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Open the IMTS Toolbox

 

By Jim Lorincz
Senior Editor

 

Real competitiveness in traditional material removal processes begins where a tool is held to meet a fixtured workpiece. One or the other or both are moving, turning, indexing, or profiling, often simultaneously. Making the right selection of tooling and workholding including cutting tool, substrate, coating, geometry, as well as toolholder, toolchanger and ancillary coolant delivery and chip removal systems for the material application is critical to optimizing process performance. What about the workpiece? What’s the best way to hold the part, load and unload it, machine it in the fewest number of setups (one setup is the best) while minimizing downtime, maximizing uptime, and producing a quality result?

These are the kinds of questions that visitors to IMTS 2012 will seek answers to and solutions they will find, by the thousands, in the Tooling and Workholding Pavilion.

"The trends that I see are that our customers want to be more competitive, even with their sister manufacturing plants overseas," says Kurt Nordlund, president, Seco Tools Inc. (Troy, MI). "Today, manufacturers have a much more technical focus on process and on the importance of the total cost approach to becoming and remaining globally competitive. All industries like automotive are being very aggressive in developing their processes to handle the latest materials."

Nordlund cites the challenge of the newest difficult-to-machine materials. "We have made dramatic breakthroughs in developing coating technology, especially for demanding applications like titanium and Inconel in the aerospace, power generation, and energy industries. CVD coatings are able to optimize machining conditions for these applications and other difficult-to-machine materials," says Nordlund.Photo Courtesy Emuge Corp.

 

Building On Tooling Platforms

"We have close to 30,000 products developed around tooling platforms that enable us to innovate across the board with base substrates, base coatings, and the basic knowledge of geometries that enable us to produce milling cutters, round tools, and face mills with precision in industry-scale volumes and uniformity. Our new generation of replaceable-tip round tools for milling, drilling, and reaming, for example, will deliver runout absolutely as good as a solid-carbide tool in the intermediate range of diameters and for long-reach applications where solid carbide isn’t cost competitive," Nordlund concludes.

In the cutting tool industry, it’s important to develop the level of technology that’s required to meet the needs of today’s sophisticated manufacturers, according to Peter Matysiak, president, Emuge Corp. (West Boylston, MA). "We continue to invest extensively in R&D to stay on the leading-edge with the types of new machines and materials that are being used in manufacturing today. In a crowded field, one of the biggest challenges that we face is how to efficiently convey and transfer the application knowledge and technical product expertise we possess to our customers. We have to take advantage of all means of communication available today including the internet, Web sites, demonstration videos and, of course, IMTS and make this knowledge and technical information available to discerning engineers so they can easily incorporate it into their manufacturing needs," Matysiak says. "Our Technology Center is also valuable for interfacing with our customers and their needs. All this technical support is especially important because our customers are manufacturing with fewer people than ever before and they rely on the latest tooling technology and information to be readily available," Matysiak says.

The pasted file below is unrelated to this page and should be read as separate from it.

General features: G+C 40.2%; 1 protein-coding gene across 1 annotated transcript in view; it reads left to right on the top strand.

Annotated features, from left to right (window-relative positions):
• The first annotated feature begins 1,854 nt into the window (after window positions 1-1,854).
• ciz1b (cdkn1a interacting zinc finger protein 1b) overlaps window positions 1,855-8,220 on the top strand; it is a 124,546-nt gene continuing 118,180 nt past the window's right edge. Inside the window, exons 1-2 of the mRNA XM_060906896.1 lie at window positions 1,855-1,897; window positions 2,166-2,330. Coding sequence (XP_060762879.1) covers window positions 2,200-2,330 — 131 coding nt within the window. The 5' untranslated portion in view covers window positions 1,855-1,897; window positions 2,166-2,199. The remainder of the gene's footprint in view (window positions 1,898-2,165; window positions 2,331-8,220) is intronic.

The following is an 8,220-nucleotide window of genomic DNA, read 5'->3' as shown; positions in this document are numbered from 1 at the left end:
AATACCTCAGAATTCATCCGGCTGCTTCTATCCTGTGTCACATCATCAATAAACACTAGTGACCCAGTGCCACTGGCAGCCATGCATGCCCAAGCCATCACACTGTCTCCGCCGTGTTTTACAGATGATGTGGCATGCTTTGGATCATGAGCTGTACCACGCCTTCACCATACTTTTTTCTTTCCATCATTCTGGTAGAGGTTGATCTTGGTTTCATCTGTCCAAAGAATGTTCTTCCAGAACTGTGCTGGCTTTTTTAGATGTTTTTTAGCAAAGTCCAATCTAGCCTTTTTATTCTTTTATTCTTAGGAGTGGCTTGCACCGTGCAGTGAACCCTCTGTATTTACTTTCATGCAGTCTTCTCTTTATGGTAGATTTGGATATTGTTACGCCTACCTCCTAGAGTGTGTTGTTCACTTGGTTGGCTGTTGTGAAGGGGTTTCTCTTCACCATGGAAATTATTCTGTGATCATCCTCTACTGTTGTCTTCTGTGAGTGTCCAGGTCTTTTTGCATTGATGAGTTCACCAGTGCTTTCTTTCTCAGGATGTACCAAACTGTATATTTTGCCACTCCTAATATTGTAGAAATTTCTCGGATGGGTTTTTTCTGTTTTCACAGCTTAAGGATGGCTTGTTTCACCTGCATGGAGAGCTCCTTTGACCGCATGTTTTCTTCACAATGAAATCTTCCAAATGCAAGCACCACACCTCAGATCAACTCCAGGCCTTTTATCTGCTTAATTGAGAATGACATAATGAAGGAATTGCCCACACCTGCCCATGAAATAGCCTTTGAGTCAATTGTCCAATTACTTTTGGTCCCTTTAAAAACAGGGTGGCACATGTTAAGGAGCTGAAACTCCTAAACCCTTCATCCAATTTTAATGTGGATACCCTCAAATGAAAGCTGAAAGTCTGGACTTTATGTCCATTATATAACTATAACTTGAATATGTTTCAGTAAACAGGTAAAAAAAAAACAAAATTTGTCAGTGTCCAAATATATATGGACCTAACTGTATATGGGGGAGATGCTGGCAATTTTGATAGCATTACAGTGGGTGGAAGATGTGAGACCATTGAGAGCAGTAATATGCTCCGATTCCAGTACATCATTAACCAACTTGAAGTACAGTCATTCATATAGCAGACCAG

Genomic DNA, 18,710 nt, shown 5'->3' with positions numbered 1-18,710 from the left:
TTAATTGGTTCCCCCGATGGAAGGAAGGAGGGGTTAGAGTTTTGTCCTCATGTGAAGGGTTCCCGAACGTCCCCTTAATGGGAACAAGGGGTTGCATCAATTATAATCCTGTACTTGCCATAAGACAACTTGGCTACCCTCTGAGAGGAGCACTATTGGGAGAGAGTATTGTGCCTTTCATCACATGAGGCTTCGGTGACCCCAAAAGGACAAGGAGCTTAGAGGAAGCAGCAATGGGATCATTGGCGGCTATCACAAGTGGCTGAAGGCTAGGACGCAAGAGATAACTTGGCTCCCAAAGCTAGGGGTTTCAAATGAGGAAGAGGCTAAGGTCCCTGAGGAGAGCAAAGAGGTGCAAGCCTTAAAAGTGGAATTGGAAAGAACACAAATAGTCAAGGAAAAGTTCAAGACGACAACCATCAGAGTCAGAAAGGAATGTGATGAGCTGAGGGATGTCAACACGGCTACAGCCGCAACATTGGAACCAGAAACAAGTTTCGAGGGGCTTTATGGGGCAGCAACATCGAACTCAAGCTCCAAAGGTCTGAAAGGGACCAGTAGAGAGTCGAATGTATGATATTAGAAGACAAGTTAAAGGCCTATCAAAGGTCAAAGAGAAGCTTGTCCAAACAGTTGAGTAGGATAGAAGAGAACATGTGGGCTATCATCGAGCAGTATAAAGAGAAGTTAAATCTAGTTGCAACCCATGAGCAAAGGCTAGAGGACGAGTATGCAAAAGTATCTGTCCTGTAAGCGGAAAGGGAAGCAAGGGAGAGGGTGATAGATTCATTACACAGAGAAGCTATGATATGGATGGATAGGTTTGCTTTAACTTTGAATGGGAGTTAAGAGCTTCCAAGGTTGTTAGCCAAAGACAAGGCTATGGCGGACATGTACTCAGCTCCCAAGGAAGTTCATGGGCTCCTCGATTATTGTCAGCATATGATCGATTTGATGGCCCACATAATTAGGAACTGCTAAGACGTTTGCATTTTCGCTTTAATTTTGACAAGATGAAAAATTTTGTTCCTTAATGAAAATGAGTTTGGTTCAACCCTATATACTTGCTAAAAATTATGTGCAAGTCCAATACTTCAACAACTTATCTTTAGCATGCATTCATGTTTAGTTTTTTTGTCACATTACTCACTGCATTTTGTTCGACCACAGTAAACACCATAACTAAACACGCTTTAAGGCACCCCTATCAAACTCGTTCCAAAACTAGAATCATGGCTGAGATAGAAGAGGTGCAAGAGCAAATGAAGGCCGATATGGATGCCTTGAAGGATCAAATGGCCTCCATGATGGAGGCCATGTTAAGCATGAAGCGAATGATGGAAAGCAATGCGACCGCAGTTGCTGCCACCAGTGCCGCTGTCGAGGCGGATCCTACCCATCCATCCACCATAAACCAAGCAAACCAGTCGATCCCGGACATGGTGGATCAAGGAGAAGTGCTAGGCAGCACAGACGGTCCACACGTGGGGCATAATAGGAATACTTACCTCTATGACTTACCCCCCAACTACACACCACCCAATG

"We manufacture and offer taps, form taps, thread mills, end mills and more, as well as the required toolholders and can recommend the tooling solution that is best-suited for the application. Taps are effective for most common materials and have a longer reach that some workpieces may require. We also have thread mill products with inserts and toolholders—in essence we have a complete line of threadmaking tools to meet virtually any application.

At IMTS 2012, Emuge will introduce a host of products including new taps, thread mills, end mills and toolholders. Among the new tools is their new Rekord DZBF series taps featuring an Emuge-designed chipbreaking technology to eliminate the formation of long continuous chips that commonly occur when tapping carbon steel, alloy steel, and austenitic stainless steel. "It’s a little more complicated when you uniquely design a chipbreaking function into a tap, but we’ve done it. Although this product is effective for many applications, it is primarily aimed at problems manufacturers in the energy industry have in machining valves and other parts for the oil, power generation and wind turbine industry," says Matysiak.\